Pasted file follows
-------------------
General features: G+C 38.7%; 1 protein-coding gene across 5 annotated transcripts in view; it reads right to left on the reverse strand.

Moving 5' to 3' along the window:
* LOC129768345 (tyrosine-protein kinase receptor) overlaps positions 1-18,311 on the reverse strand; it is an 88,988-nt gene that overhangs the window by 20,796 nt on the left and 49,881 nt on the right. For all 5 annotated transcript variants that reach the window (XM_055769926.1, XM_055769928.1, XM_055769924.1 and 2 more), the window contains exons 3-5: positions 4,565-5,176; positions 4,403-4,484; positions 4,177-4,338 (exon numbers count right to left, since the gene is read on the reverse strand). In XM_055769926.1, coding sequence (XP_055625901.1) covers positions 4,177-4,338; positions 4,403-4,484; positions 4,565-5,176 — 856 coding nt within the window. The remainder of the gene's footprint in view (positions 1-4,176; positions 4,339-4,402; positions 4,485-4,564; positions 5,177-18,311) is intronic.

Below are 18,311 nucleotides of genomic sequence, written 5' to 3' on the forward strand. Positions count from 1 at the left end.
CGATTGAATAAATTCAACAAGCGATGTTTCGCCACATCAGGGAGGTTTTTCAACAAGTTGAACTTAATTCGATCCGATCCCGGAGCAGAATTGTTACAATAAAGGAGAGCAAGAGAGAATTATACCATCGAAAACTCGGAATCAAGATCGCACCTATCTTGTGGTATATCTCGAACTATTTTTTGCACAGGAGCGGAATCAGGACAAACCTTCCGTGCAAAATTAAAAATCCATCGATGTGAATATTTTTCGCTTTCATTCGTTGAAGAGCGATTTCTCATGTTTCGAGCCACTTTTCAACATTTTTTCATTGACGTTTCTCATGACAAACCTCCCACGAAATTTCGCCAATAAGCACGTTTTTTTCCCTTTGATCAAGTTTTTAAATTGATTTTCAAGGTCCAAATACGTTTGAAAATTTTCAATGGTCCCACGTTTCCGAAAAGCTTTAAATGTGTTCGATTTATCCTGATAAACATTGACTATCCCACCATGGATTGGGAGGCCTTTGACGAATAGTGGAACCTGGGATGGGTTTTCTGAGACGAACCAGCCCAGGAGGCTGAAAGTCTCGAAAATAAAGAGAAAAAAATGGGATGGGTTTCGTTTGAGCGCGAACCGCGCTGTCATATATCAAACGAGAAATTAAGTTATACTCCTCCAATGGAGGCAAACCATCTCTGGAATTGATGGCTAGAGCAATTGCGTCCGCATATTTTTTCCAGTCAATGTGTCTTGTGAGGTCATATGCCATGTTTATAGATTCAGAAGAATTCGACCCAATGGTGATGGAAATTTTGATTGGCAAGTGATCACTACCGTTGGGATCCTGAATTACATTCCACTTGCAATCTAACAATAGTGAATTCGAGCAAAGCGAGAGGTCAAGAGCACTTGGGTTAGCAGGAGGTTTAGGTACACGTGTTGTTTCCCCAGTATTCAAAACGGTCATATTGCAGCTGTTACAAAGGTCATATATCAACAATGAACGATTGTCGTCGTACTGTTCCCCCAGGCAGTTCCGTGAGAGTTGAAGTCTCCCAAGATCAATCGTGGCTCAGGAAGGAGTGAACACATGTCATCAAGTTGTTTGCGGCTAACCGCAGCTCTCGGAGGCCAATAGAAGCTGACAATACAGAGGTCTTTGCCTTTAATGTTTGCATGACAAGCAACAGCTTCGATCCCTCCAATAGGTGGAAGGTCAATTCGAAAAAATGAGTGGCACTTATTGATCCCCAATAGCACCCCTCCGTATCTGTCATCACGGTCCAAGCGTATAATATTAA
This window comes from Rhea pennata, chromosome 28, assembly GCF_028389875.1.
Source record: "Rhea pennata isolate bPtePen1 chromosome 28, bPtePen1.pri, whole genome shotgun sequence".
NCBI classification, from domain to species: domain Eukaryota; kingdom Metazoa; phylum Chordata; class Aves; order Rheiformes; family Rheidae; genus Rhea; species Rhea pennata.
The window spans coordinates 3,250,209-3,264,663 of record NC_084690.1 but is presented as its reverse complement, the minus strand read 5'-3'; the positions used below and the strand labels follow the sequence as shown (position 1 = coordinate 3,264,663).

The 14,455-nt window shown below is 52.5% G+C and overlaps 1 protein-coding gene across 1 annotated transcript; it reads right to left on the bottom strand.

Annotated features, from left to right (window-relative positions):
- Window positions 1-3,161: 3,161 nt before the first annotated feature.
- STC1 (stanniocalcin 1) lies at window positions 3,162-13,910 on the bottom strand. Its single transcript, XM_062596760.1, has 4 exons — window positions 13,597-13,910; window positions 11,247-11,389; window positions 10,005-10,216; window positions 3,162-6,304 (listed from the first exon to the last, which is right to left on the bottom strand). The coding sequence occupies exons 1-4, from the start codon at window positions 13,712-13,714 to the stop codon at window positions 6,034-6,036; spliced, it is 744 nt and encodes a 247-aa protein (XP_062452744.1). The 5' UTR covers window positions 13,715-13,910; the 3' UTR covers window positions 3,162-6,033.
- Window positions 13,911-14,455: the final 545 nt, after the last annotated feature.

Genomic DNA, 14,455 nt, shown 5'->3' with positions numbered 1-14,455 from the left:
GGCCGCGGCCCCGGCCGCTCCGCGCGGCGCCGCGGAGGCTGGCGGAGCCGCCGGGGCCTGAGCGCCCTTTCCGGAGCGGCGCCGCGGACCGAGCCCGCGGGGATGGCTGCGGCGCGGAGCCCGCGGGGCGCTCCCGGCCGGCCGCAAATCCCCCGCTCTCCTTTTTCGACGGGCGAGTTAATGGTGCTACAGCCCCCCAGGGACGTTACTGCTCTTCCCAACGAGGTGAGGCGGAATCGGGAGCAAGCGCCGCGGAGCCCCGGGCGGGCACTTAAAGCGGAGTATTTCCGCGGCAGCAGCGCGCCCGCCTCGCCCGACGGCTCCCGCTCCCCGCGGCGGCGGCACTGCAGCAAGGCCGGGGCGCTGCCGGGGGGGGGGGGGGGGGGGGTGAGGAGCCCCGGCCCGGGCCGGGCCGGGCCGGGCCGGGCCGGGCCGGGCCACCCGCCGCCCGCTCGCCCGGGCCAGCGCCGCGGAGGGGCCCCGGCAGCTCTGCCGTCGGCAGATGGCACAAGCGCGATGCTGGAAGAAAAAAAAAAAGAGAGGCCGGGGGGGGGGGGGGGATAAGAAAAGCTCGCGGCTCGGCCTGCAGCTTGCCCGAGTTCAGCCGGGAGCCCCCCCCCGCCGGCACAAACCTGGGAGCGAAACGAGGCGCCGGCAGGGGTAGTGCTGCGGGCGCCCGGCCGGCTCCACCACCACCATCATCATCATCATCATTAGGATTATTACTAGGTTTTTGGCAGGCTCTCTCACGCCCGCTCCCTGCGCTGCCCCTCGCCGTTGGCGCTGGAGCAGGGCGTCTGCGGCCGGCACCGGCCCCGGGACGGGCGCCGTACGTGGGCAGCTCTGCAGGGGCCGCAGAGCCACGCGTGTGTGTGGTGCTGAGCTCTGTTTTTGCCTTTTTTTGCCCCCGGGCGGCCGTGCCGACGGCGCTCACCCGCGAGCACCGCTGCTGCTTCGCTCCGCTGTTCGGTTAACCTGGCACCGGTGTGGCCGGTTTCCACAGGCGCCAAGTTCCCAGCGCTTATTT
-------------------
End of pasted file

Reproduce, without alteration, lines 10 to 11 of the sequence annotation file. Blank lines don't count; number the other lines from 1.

The 14,455-nt window shown below is 52.5% G+C and overlaps 1 protein-coding gene across 1 annotated transcript; it reads right to left on the bottom strand.

Annotated features, from left to right (window-relative positions):